An estimated 156 wives and 275 husbands were convicted of killing their
    spouse. Convicted wives were less likely than convicted husbands to be
    sentenced to prison, and convicted wives received shorter prison sentences
    than their male counterparts--

    * 81% of convicted wives but 94% of convicted husbands received a
    prison sentence.

    * On average,
    convicted wives received prison sentences that were about
    10 years shorter than what husbands received
    . Excluding life or death
    sentences, the average prison sentence for killing a spouse was 6 years for
    wives but 16.5 years for husbands.

    * Among wives sentenced to prison, 15% received a sentence of 20 years
    or more (including life imprisonment and the death penalty); among
    husbands, it was 43%.

    Victim provocation more often
    present in wife defendant cases

    According to information contained in prosecutor files, more wife
    defendants (44%) than husband defendants (10%) had been assaulted by
    their spouse (threatened with a weapon or physically assaulted) at or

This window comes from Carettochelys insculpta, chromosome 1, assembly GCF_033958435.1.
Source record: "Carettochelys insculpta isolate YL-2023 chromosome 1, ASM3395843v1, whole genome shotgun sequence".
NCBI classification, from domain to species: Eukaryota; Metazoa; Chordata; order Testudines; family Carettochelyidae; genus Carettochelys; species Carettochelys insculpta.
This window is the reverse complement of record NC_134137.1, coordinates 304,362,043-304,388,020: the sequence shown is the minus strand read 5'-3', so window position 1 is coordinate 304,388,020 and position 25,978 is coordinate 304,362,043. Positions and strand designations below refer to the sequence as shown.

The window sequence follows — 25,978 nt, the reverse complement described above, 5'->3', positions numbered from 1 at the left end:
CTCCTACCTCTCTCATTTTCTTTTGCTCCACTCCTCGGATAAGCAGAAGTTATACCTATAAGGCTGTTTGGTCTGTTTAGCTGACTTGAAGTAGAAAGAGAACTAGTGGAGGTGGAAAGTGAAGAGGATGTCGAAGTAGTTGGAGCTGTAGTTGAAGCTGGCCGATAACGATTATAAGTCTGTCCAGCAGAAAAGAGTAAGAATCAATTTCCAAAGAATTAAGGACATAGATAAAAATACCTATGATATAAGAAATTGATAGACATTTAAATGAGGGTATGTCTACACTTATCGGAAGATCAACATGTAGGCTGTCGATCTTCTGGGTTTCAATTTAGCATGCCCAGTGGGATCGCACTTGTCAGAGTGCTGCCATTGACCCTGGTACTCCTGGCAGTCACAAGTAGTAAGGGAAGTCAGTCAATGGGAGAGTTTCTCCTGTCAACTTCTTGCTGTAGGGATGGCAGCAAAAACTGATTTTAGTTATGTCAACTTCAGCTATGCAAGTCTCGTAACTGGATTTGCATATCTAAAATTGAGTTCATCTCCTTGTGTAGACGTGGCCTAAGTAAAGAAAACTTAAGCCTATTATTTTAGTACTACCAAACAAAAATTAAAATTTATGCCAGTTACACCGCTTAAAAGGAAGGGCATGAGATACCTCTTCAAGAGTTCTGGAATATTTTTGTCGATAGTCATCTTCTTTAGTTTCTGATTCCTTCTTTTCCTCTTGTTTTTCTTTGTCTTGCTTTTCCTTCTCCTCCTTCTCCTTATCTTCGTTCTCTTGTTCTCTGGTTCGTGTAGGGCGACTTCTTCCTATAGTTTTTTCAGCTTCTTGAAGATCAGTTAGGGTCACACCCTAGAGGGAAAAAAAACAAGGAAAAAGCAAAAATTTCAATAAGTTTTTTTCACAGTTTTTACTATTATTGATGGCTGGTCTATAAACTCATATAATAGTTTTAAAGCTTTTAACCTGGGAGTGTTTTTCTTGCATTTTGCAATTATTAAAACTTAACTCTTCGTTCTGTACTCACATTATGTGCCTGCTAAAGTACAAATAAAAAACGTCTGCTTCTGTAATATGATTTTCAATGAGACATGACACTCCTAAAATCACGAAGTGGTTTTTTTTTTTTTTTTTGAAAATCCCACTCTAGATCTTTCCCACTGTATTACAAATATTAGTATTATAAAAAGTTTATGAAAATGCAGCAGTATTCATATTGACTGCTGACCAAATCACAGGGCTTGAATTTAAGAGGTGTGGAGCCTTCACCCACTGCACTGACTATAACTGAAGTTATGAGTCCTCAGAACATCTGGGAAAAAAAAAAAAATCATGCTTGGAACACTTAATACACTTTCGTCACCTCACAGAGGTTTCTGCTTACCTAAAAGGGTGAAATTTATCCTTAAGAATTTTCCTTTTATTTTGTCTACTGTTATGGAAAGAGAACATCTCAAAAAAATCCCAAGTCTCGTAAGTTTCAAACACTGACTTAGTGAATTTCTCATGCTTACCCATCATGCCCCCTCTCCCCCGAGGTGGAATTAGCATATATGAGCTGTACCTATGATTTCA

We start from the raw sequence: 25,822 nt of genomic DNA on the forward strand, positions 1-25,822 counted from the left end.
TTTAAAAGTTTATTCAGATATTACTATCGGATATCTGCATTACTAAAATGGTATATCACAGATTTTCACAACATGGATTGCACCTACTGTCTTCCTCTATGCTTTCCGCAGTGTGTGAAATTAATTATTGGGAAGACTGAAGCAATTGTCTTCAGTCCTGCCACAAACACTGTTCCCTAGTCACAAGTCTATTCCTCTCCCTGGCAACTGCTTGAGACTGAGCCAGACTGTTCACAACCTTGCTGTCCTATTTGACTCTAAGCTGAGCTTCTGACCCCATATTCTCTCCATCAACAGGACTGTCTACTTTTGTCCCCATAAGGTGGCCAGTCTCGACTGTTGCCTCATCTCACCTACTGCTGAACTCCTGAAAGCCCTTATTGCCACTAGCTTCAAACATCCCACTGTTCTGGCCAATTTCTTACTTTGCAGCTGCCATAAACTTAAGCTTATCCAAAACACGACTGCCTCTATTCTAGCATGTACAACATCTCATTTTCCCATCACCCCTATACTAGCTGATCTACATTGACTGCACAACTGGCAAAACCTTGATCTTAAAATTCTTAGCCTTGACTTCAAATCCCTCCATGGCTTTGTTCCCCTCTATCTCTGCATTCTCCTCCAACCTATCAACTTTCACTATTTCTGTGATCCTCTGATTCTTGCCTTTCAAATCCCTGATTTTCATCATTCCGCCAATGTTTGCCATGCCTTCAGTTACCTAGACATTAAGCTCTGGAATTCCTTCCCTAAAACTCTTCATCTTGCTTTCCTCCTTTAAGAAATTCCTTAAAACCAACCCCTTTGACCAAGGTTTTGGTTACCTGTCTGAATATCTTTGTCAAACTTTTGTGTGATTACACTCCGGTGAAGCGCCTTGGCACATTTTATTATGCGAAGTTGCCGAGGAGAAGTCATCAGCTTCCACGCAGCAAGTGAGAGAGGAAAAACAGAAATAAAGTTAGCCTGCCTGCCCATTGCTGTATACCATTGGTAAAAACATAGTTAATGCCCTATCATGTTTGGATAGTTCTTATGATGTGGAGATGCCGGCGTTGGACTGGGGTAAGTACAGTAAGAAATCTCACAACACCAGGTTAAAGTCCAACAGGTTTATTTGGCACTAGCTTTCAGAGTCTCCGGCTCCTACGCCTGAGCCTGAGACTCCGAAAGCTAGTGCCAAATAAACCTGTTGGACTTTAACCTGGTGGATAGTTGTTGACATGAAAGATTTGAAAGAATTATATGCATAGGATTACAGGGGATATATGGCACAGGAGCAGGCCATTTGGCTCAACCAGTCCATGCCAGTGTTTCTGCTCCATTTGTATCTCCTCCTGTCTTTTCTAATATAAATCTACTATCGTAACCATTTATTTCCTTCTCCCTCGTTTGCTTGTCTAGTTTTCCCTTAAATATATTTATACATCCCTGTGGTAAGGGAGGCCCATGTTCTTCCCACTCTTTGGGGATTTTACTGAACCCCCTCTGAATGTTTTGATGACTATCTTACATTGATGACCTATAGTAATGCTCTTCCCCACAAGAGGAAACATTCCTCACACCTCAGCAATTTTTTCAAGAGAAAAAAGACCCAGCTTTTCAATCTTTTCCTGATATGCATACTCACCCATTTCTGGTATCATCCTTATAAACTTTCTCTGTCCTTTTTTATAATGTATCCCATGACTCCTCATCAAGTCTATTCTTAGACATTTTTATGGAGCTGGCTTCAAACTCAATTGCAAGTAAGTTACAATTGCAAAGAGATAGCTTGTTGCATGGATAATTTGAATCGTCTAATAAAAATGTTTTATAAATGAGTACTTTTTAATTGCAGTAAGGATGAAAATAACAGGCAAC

around the time of the murder.

    Self-defense as possible explanation
    for wives' lower conviction rate

    In certain circumstances, extreme victim provocation may justify taking
    a life in self-defense. Provocation was more often present in wife
    defendant cases, and wife defendants were less likely than husband
    defendants to be convicted, suggesting that the relatively
    high rate of victim provocation characteristic of wife defendant cases was
    one of the reasons wife defendants had a lower conviction rate than
    husband defendants. Consistent with that, of the provoked wife
    defendants, 56% were convicted, significantly lower than either the 86%
    conviction rate for unprovoked wife defendants or the 88% conviction rate
    for unprovoked husbands.

    No explanation for why State prison sentences
    were, on average, 10 years shorter for wife
    defendants than husband defendants


    Wives received shorter prison sentences than husbands (a 10-year
    difference, on average) even when the comparison is restricted to